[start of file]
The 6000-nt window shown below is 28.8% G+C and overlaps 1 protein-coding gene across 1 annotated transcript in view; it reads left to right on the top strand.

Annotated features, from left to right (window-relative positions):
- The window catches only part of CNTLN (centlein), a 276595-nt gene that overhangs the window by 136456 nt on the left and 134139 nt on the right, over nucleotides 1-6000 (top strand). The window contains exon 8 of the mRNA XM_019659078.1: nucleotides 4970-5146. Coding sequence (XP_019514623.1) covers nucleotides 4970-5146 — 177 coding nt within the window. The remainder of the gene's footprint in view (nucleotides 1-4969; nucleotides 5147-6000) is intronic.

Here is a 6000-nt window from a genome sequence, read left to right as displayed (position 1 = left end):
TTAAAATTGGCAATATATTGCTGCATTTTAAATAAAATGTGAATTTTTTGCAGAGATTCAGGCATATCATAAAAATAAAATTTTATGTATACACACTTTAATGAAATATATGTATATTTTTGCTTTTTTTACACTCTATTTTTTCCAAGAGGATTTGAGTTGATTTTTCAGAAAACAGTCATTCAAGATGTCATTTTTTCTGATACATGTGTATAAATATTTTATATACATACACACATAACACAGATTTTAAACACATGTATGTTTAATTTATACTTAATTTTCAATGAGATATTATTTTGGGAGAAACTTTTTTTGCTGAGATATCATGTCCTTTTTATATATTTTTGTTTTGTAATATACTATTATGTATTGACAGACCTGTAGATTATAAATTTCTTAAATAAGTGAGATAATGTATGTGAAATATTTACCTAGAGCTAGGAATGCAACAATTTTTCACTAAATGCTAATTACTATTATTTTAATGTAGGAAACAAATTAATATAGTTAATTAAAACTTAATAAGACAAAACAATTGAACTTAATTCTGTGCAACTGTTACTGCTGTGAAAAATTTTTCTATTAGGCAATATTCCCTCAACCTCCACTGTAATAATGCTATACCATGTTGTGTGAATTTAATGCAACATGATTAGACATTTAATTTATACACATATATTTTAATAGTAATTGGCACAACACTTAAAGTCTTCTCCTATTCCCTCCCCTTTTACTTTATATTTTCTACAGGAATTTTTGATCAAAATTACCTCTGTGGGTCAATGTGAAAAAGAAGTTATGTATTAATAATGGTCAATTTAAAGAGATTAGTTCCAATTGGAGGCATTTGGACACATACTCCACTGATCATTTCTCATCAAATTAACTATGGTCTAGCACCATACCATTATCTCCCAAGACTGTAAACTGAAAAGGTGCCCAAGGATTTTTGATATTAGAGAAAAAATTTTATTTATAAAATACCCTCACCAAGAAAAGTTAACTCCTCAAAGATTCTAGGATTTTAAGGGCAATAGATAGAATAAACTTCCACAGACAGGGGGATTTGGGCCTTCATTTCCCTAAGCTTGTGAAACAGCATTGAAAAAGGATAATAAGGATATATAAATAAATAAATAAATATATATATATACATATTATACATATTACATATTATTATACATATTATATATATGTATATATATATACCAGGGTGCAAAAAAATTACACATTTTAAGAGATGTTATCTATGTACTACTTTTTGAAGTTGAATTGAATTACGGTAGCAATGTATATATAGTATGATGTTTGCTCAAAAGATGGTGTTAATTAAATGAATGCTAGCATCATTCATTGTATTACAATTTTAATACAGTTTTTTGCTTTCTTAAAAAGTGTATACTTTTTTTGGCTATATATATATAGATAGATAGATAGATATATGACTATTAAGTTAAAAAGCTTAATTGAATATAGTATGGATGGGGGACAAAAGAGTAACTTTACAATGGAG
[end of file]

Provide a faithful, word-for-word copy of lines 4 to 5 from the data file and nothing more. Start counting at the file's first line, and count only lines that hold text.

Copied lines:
Here is a 6000-nt window from a genome sequence, read left to right as displayed (position 1 = left end):
TTAAAATTGGCAATATATTGCTGCATTTTAAATAAAATGTGAATTTTTTGCAGAGATTCAGGCATATCATAAAAATAAAATTTTATGTATACACACTTTAATGAAATATATGTATATTTTTGCTTTTTTTACACTCTATTTTTTCCAAGAGGATTTGAGTTGATTTTTCAGAAAACAGTCATTCAAGATGTCATTTTTTCTGATACATGTGTATAAATATTTTATATACATACACACATAACACAGATTTTAAACACATGTATGTTTAATTTATACTTAATTTTCAATGAGATATTATTTTGGGAGAAACTTTTTTTGCTGAGATATCATGTCCTTTTTATATATTTTTGTTTTGTAATATACTATTATGTATTGACAGACCTGTAGATTATAAATTTCTTAAATAAGTGAGATAATGTATGTGAAATATTTACCTAGAGCTAGGAATGCAACAATTTTTCACTAAATGCTAATTACTATTATTTTAATGTAGGAAACAAATTAATATAGTTAATTAAAACTTAATAAGACAAAACAATTGAACTTAATTCTGTGCAACTGTTACTGCTGTGAAAAATTTTTCTATTAGGCAATATTCCCTCAACCTCCACTGTAATAATGCTATACCATGTTGTGTGAATTTAATGCAACATGATTAGACATTTAATTTATACACATATATTTTAATAGTAATTGGCACAACACTTAAAGTCTTCTCCTATTCCCTCCCCTTTTACTTTATATTTTCTACAGGAATTTTTGATCAAAATTACCTCTGTGGGTCAATGTGAAAAAGAAGTTATGTATTAATAATGGTCAATTTAAAGAGATTAGTTCCAATTGGAGGCATTTGGACACATACTCCACTGATCATTTCTCATCAAATTAACTATGGTCTAGCACCATACCATTATCTCCCAAGACTGTAAACTGAAAAGGTGCCCAAGGATTTTTGATATTAGAGAAAAAATTTTATTTATAAAATACCCTCACCAAGAAAAGTTAACTCCTCAAAGATTCTAGGATTTTAAGGGCAATAGATAGAATAAACTTCCACAGACAGGGGGATTTGGGCCTTCATTTCCCTAAGCTTGTGAAACAGCATTGAAAAAGGATAATAAGGATATATAAATAAATAAATAAATATATATATATACATATTATACATATTACATATTATTATACATATTATATATATGTATATATATATACCAGGGTGCAAAAAAATTACACATTTTAAGAGATGTTATCTATGTACTACTTTTTGAAGTTGAATTGAATTACGGTAGCAATGTATATATAGTATGATGTTTGCTCAAAAGATGGTGTTAATTAAATGAATGCTAGCATCATTCATTGTATTACAATTTTAATACAGTTTTTTGCTTTCTTAAAAAGTGTATACTTTTTTTGGCTATATATATATAGATAGATAGATAGATATATGACTATTAAGTTAAAAAGCTTAATTGAATATAGTATGGATGGGGGACAAAAGAGTAACTTTACAATGGAG